FAQs

What makes the department unique?
With unparalleled resources, we are the only department on campus to explicitly and exclusively focus on visual and material culture, a fundamental component of human history and personal experience.

How large is the department?
There are 19 full-time faculty members. By Princeton standards, this is a medium-size department. It provides the intimacy of a small department and all the opportunities of a large department.

What are the research and teaching interests of the faculty?
The areas that faculty research are incredibly diverse, from exploring the intersection of art and science to studying crowd psychology to investigating cross-cultural exchange. In terms of time period, the interests range from 3000 BC to contemporary. In terms of geography, faculty cover the Americas, Africa, Europe, China, and Japan.

What is the role of undergraduate education and mentorship?
Undergraduates are the center of intellectual and social life in the department. All faculty are committed to undergraduate education and evenly distribute teaching and advising responsibilities.

What is the Junior Independent Work?
Starting in fall 2019, there will be one two-term JP for art history students, which they will start to work on during ART 400, the fall junior seminar on methods and approaches.

How does the department support student research?
We offer funding for juniors and seniors to travel to museums, archives, and sites to conduct independent research. Marquand Library and Visual Resources, both located in McCormick Hall, provide personalized research and image support. The department also hosts a thesis-writing workshop for all seniors.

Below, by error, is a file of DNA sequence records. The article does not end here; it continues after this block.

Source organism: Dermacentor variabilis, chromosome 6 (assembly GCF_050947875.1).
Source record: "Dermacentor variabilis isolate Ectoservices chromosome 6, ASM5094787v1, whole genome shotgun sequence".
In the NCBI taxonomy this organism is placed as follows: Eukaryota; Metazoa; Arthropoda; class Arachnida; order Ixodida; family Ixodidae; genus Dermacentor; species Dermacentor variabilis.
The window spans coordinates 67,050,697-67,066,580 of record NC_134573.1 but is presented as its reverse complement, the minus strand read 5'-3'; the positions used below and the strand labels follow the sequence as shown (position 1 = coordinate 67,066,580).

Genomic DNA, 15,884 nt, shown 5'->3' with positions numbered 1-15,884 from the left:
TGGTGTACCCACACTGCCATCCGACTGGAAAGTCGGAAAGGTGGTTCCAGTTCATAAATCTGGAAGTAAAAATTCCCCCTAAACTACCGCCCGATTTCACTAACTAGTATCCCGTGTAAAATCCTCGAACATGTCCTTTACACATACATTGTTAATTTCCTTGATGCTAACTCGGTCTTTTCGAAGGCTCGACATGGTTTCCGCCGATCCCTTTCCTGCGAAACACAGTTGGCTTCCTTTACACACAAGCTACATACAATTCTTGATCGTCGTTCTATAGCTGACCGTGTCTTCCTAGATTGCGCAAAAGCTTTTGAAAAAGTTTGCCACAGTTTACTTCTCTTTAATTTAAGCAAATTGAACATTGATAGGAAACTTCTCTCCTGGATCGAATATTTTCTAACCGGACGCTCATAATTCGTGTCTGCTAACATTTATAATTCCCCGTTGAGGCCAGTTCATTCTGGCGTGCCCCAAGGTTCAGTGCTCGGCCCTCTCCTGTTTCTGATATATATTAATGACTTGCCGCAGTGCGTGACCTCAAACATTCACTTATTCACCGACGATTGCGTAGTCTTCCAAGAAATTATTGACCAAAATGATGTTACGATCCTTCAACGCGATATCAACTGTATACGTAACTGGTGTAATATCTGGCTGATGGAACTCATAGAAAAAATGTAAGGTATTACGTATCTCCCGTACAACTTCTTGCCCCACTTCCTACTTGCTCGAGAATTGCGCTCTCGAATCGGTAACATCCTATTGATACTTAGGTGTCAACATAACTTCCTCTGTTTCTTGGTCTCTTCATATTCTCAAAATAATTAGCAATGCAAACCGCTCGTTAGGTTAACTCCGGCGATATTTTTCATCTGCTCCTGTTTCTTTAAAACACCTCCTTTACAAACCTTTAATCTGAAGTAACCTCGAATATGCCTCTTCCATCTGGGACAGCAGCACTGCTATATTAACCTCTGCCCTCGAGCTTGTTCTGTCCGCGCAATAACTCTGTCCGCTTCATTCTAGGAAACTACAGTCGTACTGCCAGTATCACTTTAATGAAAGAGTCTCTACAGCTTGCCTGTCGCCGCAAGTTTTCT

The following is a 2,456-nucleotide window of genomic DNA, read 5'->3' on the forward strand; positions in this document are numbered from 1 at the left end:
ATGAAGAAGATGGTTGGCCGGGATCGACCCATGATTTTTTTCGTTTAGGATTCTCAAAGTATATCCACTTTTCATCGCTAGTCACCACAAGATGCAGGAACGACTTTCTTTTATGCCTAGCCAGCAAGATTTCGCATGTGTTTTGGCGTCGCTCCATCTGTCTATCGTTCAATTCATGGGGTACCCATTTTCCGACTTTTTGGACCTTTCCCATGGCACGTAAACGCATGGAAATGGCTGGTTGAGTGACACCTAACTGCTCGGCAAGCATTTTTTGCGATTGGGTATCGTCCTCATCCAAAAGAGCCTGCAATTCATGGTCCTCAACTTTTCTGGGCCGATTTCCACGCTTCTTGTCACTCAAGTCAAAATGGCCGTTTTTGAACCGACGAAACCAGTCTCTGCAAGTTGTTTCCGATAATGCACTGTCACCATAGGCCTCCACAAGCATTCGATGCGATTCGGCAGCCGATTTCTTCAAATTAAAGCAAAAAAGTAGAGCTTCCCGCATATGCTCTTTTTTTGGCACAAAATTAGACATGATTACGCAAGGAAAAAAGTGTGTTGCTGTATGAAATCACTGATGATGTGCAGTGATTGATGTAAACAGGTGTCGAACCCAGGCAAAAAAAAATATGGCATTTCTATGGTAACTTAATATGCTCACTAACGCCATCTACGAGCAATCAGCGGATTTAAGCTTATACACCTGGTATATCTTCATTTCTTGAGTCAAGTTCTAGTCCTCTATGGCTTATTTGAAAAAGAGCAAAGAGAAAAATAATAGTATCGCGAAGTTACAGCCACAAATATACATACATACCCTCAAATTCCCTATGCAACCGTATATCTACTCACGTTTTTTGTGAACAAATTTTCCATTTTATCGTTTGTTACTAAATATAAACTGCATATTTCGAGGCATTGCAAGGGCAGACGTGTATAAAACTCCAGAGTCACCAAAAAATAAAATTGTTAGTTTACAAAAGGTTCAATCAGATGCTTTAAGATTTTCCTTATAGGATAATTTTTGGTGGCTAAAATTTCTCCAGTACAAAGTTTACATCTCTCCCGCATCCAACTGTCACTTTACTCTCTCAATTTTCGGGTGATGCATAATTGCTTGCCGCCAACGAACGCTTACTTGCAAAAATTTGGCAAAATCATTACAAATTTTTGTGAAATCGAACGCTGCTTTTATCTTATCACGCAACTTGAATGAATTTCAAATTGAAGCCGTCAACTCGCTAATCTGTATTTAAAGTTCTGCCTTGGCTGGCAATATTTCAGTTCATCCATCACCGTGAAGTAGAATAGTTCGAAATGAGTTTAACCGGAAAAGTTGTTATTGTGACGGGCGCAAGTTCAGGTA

What is the department's relationship with the museum?
The department maintains an excellent relationship with the museum. Classes frequently visit the galleries or make hands-on use of materials in the museum's seminar rooms, and museum curators regularly teach courses.

What's the deal with the "& archaeology"?
The first professor in the department was an art historian and an archaeologist, and the department is now home to the Program in Archaeology, which awards an archaeology certificate. The department's vision is sufficiently broad to encompass a variety of approaches to the material world, including those practiced by archaeologists and artists.

What do students do after graduation?
In short, just about anything, from law school, medical school, finance, and consulting, to more arts-specific fields, such as museums, galleries, and non-profits.

Will I travel?
Yes! Every year we offer courses with an international travel component, including a summer excavation course. In addition, courses regularly visit museums, galleries, and studios in New York and Philadelphia. Majors participate in the selection of extra-curricular "enrichment excursions."

What are the distribution requirements?
A total of 10 courses, including two 400-level seminars, ART 400 (the methods seminar), and ART 100.

What are the pre-reqs?
Any two courses in the department.